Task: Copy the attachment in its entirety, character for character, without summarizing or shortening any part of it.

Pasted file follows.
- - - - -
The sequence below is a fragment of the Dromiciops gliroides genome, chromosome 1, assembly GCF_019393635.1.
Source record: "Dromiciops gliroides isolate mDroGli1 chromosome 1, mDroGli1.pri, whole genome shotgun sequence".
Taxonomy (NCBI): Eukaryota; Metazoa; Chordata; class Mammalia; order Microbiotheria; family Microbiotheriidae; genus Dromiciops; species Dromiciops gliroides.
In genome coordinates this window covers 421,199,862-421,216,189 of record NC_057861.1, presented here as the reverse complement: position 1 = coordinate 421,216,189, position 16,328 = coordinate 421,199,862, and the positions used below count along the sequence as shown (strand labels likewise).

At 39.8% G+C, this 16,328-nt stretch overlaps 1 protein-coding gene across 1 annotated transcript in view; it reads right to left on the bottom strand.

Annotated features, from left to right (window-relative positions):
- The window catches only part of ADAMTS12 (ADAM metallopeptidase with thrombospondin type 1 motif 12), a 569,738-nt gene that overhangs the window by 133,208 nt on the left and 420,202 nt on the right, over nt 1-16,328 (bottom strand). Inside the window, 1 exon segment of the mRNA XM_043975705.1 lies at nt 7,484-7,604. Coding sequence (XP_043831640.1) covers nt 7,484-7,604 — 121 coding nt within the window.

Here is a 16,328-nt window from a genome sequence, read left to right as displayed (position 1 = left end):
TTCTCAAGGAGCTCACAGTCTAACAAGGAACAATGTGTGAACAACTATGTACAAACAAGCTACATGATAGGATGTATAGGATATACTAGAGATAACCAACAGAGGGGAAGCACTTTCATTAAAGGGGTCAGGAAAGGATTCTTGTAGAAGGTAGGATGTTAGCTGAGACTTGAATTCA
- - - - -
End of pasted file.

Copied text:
The sequence below is a fragment of the Dromiciops gliroides genome, chromosome 1, assembly GCF_019393635.1.
Source record: "Dromiciops gliroides isolate mDroGli1 chromosome 1, mDroGli1.pri, whole genome shotgun sequence".
Taxonomy (NCBI): Eukaryota; Metazoa; Chordata; class Mammalia; order Microbiotheria; family Microbiotheriidae; genus Dromiciops; species Dromiciops gliroides.
In genome coordinates this window covers 421,199,862-421,216,189 of record NC_057861.1, presented here as the reverse complement: position 1 = coordinate 421,216,189, position 16,328 = coordinate 421,199,862, and the positions used below count along the sequence as shown (strand labels likewise).

At 39.8% G+C, this 16,328-nt stretch overlaps 1 protein-coding gene across 1 annotated transcript in view; it reads right to left on the bottom strand.

Annotated features, from left to right (window-relative positions):
- The window catches only part of ADAMTS12 (ADAM metallopeptidase with thrombospondin type 1 motif 12), a 569,738-nt gene that overhangs the window by 133,208 nt on the left and 420,202 nt on the right, over nt 1-16,328 (bottom strand). Inside the window, 1 exon segment of the mRNA XM_043975705.1 lies at nt 7,484-7,604. Coding sequence (XP_043831640.1) covers nt 7,484-7,604 — 121 coding nt within the window.

Here is a 16,328-nt window from a genome sequence, read left to right as displayed (position 1 = left end):
TTCTCAAGGAGCTCACAGTCTAACAAGGAACAATGTGTGAACAACTATGTACAAACAAGCTACATGATAGGATGTATAGGATATACTAGAGATAACCAACAGAGGGGAAGCACTTTCATTAAAGGGGTCAGGAAAGGATTCTTGTAGAAGGTAGGATGTTAGCTGAGACTTGAATTCA